Maybe Evil Empires Like the Yankees Are Actually Good for Sports


Like a movie, every league needs a good villain.


Every week, our panel of sports fans discusses a topic of the moment. For today's conversation, Jake Simpson (writer, The Atlantic), Patrick Hruby (writer, ESPN and The Atlantic), and Hampton Stevens (writer, ESPN and The Atlantic) talk about the essential role superteams play in sports.

Hey, guys,

The Evil Empire of U.S. sports has always resided in New York, where the profligate Yankees have outspent the opposition for decades. But this summer proves that a Wicked Witch of the West is rising—the L.A. Dodgers, and to a lesser extent the NBA's L.A. Lakers.

The Dodgers were acquired earlier this year by mogul investors Stan Kasten, Magic Johnson (yes, that Magic), and private fund firm Guggenheim Partners among others for an eye-popping $2 billion. With deep-pocketed private fund backers and one of the country's largest markets AND a multi-billion dollar TV deal with Fox in the works, the Dodgers were expected to spend big at the trade deadline, which they did by acquiring elite Miami Marlins third baseman Hanley Ramirez. But no one expected what came last week: a megadeal with Boston where the Dodgers acquired star first baseman Adrian Gonzalez, malcontent pitcher Josh Beckett, and injured former star Carl Crawford for a package of minor leaguers and big-league nobodies. That's more than $260 million in player salaries overall picked up by the Dodgers in a single day.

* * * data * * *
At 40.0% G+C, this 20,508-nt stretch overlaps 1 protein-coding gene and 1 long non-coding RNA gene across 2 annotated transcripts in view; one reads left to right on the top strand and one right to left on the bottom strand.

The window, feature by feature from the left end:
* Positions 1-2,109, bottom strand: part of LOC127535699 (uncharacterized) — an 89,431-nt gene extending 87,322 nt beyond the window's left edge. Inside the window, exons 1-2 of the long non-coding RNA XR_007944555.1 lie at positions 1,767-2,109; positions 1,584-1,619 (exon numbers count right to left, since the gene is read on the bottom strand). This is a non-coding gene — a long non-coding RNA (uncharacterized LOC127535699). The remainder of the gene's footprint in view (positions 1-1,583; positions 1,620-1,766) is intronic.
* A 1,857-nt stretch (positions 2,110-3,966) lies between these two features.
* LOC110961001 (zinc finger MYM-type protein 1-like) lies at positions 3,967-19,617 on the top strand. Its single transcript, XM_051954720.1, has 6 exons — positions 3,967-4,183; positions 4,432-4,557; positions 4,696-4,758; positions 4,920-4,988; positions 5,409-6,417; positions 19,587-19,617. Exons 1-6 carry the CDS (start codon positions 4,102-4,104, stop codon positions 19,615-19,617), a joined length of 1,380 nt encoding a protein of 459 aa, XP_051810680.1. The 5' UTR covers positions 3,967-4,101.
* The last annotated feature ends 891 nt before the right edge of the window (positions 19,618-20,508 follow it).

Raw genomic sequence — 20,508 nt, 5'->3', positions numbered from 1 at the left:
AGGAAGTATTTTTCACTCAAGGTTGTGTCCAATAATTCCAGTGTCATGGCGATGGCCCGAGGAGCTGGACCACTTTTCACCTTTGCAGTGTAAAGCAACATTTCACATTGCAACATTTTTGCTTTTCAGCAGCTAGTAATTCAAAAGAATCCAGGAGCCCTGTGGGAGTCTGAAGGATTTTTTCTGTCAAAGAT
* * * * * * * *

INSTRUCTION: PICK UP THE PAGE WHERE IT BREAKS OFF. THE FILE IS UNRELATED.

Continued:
Kasten made the Dodgers' financial position very clear in a chat with reporters Sunday after the trade went down. Asked by the Los Angeles Times about a spending limit for the team, Kasten said: "I haven't found it yet. I'll let you know when we get there." OK, then.

Meanwhile, the Lakers have built their latest superteam despite operating in the salary-capped NBA by offering what they always offer: tradition, pride, and living in Los Angeles. The argument worked on a who's who of famous centers over the decades: Wilt Chamberlain, Kareem Abdul-Jabbar, and Shaquille O'Neal all came to L.A. via trade or free agency and stayed for years. Now Dwight Howard, the NBA's best center, has joined the Lakers along with point guard wizard Steve Nash, who chose L.A. over the bright lights of the Big Apple.

What do you make of all of this, Patrick? Is it good for the MLB and NBA to have superteams in big markets like L.A., New York, Chicago, Boston and Miami? Or does the rich-getting-richer theme bug you?


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Patrick Hruby, Jake Simpson, and Hampton Stevens 

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